Fishermen from coastal villages in southern India can now access information on weather conditions and the market in their own language via mobile phone. This has not only improved the standard of living for their entire communities, but it has also saved the lives of a number of fishermen who would have died at sea. This article from Global Information Society Watch 2009 – Advancing human rights and democracy looks at concrete examples of how access to information through mobile phones and technology is adding to the wallets of the poor. Photo: “Carl Parkes”:http://www.flickr.com/people/friskodude/
In a unique study, researchers from the Netherlands asked, if you type the word “rights” into Google.co.uk, do you see the same types of rights in the top ten search results as if you type “derechos” (rights in Spanish) into the Argentinian Google? The answer is no. The search results showed that the “rights of the over-indebted” is unique to Ivory Coast as was the “right to education in a native sign language” to Finland. The results –which have been turned into a unique rights-map— together with an analysis of tweets during the 2009 Iranian election crisis are published in Global Information Society Watch 2009 which highlights the use of online information for advancing democracy and human rights.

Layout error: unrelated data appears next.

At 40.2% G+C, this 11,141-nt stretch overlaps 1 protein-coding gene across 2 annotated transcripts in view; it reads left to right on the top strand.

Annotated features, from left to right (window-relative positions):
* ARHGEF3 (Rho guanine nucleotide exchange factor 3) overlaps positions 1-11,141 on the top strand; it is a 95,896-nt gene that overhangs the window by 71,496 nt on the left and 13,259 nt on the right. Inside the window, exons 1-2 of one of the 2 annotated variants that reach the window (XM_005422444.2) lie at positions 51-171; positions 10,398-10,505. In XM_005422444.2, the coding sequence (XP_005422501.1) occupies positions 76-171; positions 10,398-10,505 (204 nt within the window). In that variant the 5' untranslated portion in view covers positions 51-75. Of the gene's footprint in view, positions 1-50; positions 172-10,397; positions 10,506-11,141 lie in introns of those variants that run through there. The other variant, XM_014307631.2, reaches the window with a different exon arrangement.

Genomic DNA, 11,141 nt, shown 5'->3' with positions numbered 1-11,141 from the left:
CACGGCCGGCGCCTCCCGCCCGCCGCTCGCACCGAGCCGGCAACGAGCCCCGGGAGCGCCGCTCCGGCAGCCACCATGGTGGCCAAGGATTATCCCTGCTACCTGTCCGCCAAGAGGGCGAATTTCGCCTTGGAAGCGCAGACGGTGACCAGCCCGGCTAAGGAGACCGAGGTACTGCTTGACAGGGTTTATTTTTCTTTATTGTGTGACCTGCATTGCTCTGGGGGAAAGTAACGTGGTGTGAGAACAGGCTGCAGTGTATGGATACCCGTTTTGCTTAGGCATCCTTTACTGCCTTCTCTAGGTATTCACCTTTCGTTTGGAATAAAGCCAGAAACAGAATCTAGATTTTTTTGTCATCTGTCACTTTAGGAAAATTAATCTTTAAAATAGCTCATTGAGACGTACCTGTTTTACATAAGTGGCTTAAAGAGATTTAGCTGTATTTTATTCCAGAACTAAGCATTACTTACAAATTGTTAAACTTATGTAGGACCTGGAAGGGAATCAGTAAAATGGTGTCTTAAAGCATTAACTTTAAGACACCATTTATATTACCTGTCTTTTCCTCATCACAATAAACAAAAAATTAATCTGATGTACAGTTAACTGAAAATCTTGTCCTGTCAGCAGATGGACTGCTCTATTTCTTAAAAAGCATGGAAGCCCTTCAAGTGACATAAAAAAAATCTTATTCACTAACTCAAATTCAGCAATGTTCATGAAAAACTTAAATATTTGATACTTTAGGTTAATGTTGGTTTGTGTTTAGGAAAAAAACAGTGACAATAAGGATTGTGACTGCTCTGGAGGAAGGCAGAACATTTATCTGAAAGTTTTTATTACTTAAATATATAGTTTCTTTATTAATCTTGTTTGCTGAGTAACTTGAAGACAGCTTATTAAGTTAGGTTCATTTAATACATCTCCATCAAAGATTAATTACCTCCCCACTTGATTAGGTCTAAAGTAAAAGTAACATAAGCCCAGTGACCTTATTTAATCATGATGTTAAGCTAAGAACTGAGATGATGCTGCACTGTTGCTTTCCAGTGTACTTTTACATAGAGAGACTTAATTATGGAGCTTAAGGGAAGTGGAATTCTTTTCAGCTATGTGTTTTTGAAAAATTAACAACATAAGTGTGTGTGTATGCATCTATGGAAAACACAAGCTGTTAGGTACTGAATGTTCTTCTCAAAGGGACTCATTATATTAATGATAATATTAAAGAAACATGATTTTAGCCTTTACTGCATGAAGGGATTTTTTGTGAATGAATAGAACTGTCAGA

NOW IN FRENCH AND SPANISH: Do you have a right to online knowledge? Report shows open internet in danger
A major report that reveals how vulnerable the internet as we know it is, has just been published in French and Spanish by two global civil society organisations. The annual report, called Global Information Society Watch (GISWatch), was in November by the Association for Progressive Communications and Dutch-funder Hivos. GISWatch 2009 is entitled Access to online information and knowledge – advancing human rights and democracy. The full publication is now available in French, and an abridged version in Spanish.
A new report that reveals how vulnerable the internet as we know it is, has just been published by two global civil society organisations. The annual report, called Global Information Society Watch (GISWatch), was released today by APC and Dutch funder Hivos. GISWatch 2009 is entitled “Access to online information and knowledge – advancing human rights and democracy”.